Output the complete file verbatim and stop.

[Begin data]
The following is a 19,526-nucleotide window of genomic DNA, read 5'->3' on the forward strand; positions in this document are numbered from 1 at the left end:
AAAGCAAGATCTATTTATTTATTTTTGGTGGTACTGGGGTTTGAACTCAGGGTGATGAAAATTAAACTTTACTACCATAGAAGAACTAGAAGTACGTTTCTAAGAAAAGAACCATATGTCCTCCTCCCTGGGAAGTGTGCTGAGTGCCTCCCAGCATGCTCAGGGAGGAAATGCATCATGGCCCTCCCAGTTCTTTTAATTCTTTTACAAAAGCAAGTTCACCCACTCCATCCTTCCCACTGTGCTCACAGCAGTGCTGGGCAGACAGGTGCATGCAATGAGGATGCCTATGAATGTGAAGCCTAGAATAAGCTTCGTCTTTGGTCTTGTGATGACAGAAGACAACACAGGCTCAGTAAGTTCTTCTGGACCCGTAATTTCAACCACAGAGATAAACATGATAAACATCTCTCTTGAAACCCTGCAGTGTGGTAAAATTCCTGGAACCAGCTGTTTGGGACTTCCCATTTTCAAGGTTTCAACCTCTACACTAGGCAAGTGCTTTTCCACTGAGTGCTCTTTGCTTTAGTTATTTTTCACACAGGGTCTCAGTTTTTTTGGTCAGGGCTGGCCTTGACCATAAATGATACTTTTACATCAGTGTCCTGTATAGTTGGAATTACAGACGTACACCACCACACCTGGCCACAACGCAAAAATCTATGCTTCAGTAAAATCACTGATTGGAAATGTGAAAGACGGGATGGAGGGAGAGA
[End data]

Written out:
The following is a 19,526-nucleotide window of genomic DNA, read 5'->3' on the forward strand; positions in this document are numbered from 1 at the left end:
AAAGCAAGATCTATTTATTTATTTTTGGTGGTACTGGGGTTTGAACTCAGGGTGATGAAAATTAAACTTTACTACCATAGAAGAACTAGAAGTACGTTTCTAAGAAAAGAACCATATGTCCTCCTCCCTGGGAAGTGTGCTGAGTGCCTCCCAGCATGCTCAGGGAGGAAATGCATCATGGCCCTCCCAGTTCTTTTAATTCTTTTACAAAAGCAAGTTCACCCACTCCATCCTTCCCACTGTGCTCACAGCAGTGCTGGGCAGACAGGTGCATGCAATGAGGATGCCTATGAATGTGAAGCCTAGAATAAGCTTCGTCTTTGGTCTTGTGATGACAGAAGACAACACAGGCTCAGTAAGTTCTTCTGGACCCGTAATTTCAACCACAGAGATAAACATGATAAACATCTCTCTTGAAACCCTGCAGTGTGGTAAAATTCCTGGAACCAGCTGTTTGGGACTTCCCATTTTCAAGGTTTCAACCTCTACACTAGGCAAGTGCTTTTCCACTGAGTGCTCTTTGCTTTAGTTATTTTTCACACAGGGTCTCAGTTTTTTTGGTCAGGGCTGGCCTTGACCATAAATGATACTTTTACATCAGTGTCCTGTATAGTTGGAATTACAGACGTACACCACCACACCTGGCCACAACGCAAAAATCTATGCTTCAGTAAAATCACTGATTGGAAATGTGAAAGACGGGATGGAGGGAGAGA